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Atlantic Bluefin Tuna

Classroom Resources to Accompany the Wicked Tuna Series

<p>Photo: A bluefin tuna eating</p>
Photograph by Brian J. Skerry

Bluefin tuna have captured human imagination since early recorded history, when these fish were the subjects of Ice Age cave drawings and Aristotle’s writings. Our fascination with these top predators continues today due to their size, speed, stamina, and dwindling population. 

This species’ prized meat, migration routes, and population status make it one of the most intriguing fish to investigate in the ocean. Bluefin tuna is highly regarded by many stakeholders, including marine ecologists, conservationists, fishermen, and consumers. Different people admire the bluefin for different reasons, ranging from speed to taste to ecological role. These competing values often lead to tensions around this fish.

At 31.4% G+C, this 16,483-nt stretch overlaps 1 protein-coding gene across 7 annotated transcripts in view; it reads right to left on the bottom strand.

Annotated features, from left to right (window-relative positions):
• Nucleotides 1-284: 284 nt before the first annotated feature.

Use this collection of videos, activities, and maps to teach about marine ecology, fisheries, and conservation. Engage your students in a current controversial topic as they explore why bluefin tuna is respected, consumed, and fought over by so many.

National Geographic Channel

Wicked Tuna

Tuna fisherman from Gloucester, Massachusetts try to make a living catching Atlantic bluefin tuna with a rod, reel, and hand harpoon in this exciting series from National Geographic Channel.

More About Sustainable Seafood

Seafood and Survival

Barton Seaver talks about the importance of sustainable resource use.

Sustainable Fishing

Read about the role that sustainable fishing plays for the ocean.

From the Experts

Bluefin Expert: Victor Restrepo

The Former Chief Scientist at ICCAT talks about whether or not bluefin tuna can currently be sustainably fished.

Bluefin Expert: Carl Safina

The President of the Blue Ocean Institute talks tuna.